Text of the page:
• 32. Recognize this star, the movie and the dialogue? Grady: We're trying to solve the problem. Billy: Good. What's the problem? Grady: The problem is that we've lost 3 key players that we now have to replace. BILLY Not like this. You're not even looking at the problem. Okay, stop. The problem we're trying to solve is that this is an unfair game. There are rich teams, poor teams, 50 feet of crap and then there's us. Billy = Good Strategy 25/01/2014 Grady = Bad Strategy © McDermott, 2014 32
  • 33. The Key Message? Progress requires candid admission of the true problem No problem = no strategy Strategy = problem solving 25/01/2014 © McDermott, 2014 33
  • 34. Pre-requisite of Good Strategy The Root Cause of Bad Strategy 25/01/2014 © McDermott, 2014 34
  • 35. The Problem The Solution How can an older, slower, weaker, boxer who has lost his unique competences beat the world champion in energy-sapping heat of Africa? 25/01/2014 © McDermott, 2014 35
  • 36. Bad Strategy 25/01/2014 Good Strategy © McDermott, 2014 36
  • 37. Bad Strategy 25/01/2014 Good Strategy © McDermott, 2014 37
  • 38. What’s the “Big problem” facing these companies? 25/01/2014 © McDermott, 2014 38
  • 39. What’s the “Big issue/problem” facing these companies? The issue or problem may not be conspicuously obvious….but there is one lurking within. 25/01/2014 © McDermott, 2014 39
  • 40. What’s the Problem? • Most companies refuse to pose this basic question. • Why? • It makes them feel very uncomfortable…it demands admitting there is a problem 25/01/2014 © McDermott, 2014 40
  • 41. 6. CYNTHIA MONTGOMERY: THE STRATEGIST 25/01/2014 © McDermott, 2014 41
  • 42. Strategy and Leadership • The Porter view separates the role of the leader from strategy. • It ignores the importance of the strategist (the CEO) • This is a major error. 25/01/2014 © McDermott, 2014 42
  • 43. Meaning-Maker “strategy has been narrowed to a competitive game plan, divorcing it from a firm's larger sense of purpose; the CEO's unique role as arbiter and steward of strategy has been eclipsed; The Roles of the Strategist The Reasoner 25/01/2014 and the exaggerated emphasis on sustainable competitive advantage has drawn attention away from the fact that strategy must be a dynamic tool for guiding the development of a company over time” (Montgomery, HBR, 2008) The Operator © McDermott, 2014 43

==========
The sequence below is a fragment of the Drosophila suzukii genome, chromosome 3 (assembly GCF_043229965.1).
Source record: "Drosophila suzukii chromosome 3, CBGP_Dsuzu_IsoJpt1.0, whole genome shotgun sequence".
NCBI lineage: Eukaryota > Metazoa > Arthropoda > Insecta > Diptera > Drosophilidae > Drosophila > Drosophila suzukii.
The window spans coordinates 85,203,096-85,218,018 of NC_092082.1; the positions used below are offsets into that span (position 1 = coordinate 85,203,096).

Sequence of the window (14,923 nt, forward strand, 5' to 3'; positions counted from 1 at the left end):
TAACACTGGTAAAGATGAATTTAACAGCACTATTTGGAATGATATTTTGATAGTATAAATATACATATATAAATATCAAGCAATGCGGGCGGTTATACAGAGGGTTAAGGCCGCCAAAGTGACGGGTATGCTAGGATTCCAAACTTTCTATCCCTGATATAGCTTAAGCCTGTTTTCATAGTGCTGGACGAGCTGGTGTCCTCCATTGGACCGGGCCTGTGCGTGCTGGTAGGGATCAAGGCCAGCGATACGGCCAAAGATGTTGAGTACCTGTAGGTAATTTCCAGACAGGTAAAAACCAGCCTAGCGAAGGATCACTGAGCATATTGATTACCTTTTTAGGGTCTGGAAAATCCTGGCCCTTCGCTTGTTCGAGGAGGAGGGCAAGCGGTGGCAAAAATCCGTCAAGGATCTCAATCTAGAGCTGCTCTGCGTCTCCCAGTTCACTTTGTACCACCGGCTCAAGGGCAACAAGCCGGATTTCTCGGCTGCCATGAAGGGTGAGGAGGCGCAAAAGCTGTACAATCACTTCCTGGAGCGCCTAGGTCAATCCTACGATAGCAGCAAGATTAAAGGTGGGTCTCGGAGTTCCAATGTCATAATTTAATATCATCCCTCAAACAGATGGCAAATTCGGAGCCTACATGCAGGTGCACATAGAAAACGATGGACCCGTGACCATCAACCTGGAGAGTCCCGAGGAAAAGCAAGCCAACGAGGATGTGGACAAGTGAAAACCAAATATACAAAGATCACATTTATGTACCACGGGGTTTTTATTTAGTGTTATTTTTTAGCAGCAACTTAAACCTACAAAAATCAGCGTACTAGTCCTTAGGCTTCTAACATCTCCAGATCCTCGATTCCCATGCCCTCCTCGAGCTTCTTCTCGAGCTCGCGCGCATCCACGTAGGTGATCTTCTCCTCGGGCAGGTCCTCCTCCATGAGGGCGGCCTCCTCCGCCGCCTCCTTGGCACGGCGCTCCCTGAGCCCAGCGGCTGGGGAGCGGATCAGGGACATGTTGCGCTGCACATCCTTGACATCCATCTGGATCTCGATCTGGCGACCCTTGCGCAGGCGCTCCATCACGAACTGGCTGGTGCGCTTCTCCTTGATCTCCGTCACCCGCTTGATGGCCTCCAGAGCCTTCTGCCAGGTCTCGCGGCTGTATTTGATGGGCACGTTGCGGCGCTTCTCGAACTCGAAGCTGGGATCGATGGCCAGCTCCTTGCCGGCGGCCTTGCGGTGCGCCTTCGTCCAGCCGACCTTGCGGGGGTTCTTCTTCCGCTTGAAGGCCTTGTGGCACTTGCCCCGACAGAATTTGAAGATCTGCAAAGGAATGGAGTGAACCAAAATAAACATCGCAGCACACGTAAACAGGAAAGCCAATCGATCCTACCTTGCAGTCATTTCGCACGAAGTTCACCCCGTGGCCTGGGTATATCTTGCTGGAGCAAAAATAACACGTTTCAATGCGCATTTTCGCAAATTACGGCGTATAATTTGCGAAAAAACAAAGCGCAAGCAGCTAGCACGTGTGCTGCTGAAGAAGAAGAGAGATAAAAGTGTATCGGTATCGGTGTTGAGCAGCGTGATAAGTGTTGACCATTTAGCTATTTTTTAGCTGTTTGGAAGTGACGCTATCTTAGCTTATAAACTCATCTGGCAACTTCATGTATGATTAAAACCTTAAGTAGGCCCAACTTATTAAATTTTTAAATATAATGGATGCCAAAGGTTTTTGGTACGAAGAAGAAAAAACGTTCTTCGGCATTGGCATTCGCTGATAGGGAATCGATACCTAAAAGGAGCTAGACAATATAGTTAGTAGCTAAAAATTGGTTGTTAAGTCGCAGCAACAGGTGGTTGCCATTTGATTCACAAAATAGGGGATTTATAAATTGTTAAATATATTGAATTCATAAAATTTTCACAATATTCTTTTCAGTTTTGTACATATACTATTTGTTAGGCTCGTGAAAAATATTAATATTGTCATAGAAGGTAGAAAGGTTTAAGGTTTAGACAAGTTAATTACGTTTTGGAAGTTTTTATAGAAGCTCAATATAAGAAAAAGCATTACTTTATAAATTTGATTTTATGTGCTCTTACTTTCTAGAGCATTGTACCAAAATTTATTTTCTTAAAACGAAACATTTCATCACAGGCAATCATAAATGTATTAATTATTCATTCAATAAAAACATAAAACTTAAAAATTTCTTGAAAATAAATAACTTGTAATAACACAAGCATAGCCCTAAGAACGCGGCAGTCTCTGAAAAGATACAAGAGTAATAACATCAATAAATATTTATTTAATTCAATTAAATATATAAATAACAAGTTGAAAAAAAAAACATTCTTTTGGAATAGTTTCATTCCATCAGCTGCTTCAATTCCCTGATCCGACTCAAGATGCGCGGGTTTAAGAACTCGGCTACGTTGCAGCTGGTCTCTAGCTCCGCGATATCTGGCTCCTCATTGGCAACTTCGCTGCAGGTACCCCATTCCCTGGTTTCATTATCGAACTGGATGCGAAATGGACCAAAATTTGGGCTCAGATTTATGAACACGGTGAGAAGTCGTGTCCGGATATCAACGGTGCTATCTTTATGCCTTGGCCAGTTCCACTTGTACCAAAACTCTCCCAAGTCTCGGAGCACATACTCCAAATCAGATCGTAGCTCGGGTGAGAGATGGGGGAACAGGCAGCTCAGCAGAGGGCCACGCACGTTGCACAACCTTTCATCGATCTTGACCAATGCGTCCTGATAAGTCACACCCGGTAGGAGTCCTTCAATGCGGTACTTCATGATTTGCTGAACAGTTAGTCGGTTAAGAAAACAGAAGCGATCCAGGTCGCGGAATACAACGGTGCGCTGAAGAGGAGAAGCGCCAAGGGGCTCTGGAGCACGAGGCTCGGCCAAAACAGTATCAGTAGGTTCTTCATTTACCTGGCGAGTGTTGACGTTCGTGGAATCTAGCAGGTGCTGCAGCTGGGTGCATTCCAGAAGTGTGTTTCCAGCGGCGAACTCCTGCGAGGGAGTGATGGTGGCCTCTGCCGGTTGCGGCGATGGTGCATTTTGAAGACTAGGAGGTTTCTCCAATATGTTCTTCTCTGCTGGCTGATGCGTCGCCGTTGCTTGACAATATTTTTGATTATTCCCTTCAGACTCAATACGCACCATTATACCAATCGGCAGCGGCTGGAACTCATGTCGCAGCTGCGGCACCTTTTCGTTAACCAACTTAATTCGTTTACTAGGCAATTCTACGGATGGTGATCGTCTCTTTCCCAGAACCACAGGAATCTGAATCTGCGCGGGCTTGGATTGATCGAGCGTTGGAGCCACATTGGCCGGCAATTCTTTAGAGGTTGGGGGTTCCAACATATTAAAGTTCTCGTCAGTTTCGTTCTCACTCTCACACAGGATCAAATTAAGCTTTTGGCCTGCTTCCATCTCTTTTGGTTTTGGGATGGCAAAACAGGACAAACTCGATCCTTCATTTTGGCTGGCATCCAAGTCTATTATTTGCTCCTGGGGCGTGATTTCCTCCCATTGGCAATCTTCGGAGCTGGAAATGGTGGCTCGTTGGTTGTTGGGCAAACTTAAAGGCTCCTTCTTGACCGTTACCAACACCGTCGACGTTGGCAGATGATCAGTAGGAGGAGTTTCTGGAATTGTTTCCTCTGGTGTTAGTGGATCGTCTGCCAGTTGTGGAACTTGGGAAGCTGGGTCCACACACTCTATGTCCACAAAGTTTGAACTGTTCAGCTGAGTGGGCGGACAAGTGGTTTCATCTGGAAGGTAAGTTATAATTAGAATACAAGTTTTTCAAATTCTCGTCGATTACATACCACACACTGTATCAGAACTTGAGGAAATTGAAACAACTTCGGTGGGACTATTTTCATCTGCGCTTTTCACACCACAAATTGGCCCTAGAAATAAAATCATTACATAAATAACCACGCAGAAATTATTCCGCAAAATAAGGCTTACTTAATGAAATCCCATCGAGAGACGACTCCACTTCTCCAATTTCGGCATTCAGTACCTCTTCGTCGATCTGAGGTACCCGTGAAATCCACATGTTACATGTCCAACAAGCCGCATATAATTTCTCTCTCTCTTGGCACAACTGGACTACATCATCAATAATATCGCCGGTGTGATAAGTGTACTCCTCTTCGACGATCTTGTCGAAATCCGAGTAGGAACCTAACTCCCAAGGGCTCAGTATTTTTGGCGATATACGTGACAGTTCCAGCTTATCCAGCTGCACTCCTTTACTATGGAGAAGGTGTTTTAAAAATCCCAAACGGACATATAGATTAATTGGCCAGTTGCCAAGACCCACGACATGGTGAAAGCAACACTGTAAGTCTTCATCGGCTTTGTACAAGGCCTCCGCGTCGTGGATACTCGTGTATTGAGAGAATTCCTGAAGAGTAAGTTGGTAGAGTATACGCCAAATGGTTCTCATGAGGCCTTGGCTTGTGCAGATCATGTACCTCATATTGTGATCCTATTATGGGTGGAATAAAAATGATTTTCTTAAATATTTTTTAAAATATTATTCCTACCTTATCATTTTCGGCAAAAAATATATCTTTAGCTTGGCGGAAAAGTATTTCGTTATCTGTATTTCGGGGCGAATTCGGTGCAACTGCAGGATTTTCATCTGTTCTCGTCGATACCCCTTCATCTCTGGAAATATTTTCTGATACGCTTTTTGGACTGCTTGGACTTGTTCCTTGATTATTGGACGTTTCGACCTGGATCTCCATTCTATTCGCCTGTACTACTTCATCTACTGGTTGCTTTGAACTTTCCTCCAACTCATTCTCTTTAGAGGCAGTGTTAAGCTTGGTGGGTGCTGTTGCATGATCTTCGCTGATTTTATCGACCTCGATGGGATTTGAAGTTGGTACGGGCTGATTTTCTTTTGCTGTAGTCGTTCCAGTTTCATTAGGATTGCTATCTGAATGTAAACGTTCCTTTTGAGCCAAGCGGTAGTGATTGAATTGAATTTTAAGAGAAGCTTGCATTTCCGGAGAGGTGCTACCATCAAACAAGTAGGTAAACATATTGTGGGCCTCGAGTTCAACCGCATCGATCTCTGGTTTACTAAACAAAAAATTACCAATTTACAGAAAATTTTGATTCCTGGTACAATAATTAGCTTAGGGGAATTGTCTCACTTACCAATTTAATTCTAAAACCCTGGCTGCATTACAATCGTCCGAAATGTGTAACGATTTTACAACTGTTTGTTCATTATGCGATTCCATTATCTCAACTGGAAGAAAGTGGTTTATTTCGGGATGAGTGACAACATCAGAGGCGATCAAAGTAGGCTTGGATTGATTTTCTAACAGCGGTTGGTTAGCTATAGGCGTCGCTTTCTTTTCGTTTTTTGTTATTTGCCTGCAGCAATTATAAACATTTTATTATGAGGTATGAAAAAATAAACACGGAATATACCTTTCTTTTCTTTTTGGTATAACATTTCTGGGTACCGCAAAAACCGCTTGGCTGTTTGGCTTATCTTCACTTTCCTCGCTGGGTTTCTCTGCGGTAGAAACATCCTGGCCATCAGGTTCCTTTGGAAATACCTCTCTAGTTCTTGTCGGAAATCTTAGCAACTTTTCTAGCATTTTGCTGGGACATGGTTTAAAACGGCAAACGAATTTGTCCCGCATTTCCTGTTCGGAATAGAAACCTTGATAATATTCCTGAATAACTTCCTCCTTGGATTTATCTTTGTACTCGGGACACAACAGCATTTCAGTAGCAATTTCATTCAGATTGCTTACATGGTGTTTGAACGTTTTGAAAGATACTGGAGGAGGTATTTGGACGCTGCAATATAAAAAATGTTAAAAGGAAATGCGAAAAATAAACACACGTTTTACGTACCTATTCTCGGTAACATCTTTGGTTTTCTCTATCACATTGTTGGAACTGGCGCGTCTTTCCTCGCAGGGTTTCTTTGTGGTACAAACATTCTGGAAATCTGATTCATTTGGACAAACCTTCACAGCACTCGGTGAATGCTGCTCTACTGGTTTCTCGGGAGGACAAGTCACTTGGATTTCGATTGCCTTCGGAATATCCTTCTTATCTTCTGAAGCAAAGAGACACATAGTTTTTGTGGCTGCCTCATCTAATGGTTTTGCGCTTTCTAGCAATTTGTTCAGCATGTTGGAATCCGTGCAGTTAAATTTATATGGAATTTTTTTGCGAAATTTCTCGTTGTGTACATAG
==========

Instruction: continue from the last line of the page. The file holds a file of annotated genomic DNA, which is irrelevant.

• 44. The Buck Stops with the Strategist Develop Stated Purpose 25/01/2014 Develop Strategy Articulate Strategy in Concise Statement Sets Direction © McDermott, 2014 Establishes Priorities Guides all Activities 44
  • 45. 1. Defines firm’s unique value. 2. Explains its relevance – why it matters 3. Easy to understand & memorable Develop Stated Purpose Develop Strategy 25/01/2014 Articulate Strategy in Concise Statement Sets Direction © McDermott, 2014 Establishes Priorities Guides all Activities 45
  • 46. The Buck Stops with the Strategist Develop Stated Purpose Develop Strategy Sets Direction Establishes Priorities Guides all Activities Articulate Strategy in Concise Statement Strategy statement is important 25/01/2014 © McDermott, 2014 46
  • 47. Strategies and Strategy Statements The Honed Strategy & Strategy Statement • Sets direction; • Establish priorities; • Guides activity The Weak Strategy & Strategy Statement • Fails to provide direction; • Causes panic; • Creates confusion. Source of competitive advantage 25/01/2014 Source of competitive disadvantage © McDermott, 2014 47
  • 48. Strategy and Strategy Statements Effective Ineffective 1. 2. 3. 4. 5. 6. 1. 2. 3. 4. 5. 6. Distinctive Provides focus – the what Specific – the how Explanatory and transparent Targeted – the who Inspirational 25/01/2014 Too Generic – could be anyone Covers all bases Clichés – meaningless Baffling and opaque Scattered Dull © McDermott, 2014 48
  • 49. 7. A.G. LAFLEY AND ROGER L. MARTIN PLAYING TO WIN: STRATEGY IS FIVE INTEGRATED CHOICES 25/01/2014 © McDermott, 2014 49
  • 50. "The most important thing in the Olympic Games is not winning but taking part; the essential thing in life is not conquering but fighting well.“ Baron Pierre de Coubertin, founder of the Olympics, You play only where you can win 25/01/2014 © McDermott, 2014 50
  • 51. You Play only where you can Win? Really • • • • • • • Can US auto companies beat BMW, Mercedes? Can Walmart win in China? Can JC Penney beat Macy’s? Can Google win in China? Can Avon win anywhere? Can RIM (Blackberry) win in enterprise solutions? Can Dell win in B2C as opposed to B2B? 25/01/2014 © McDermott, 2014 51
  • 52. Winning Demands Beating the Biggest and also the Best US airlines need to compete only where they can win - beating the airlines below The Biggest 25/01/2014 The Best © McDermott, 2014 52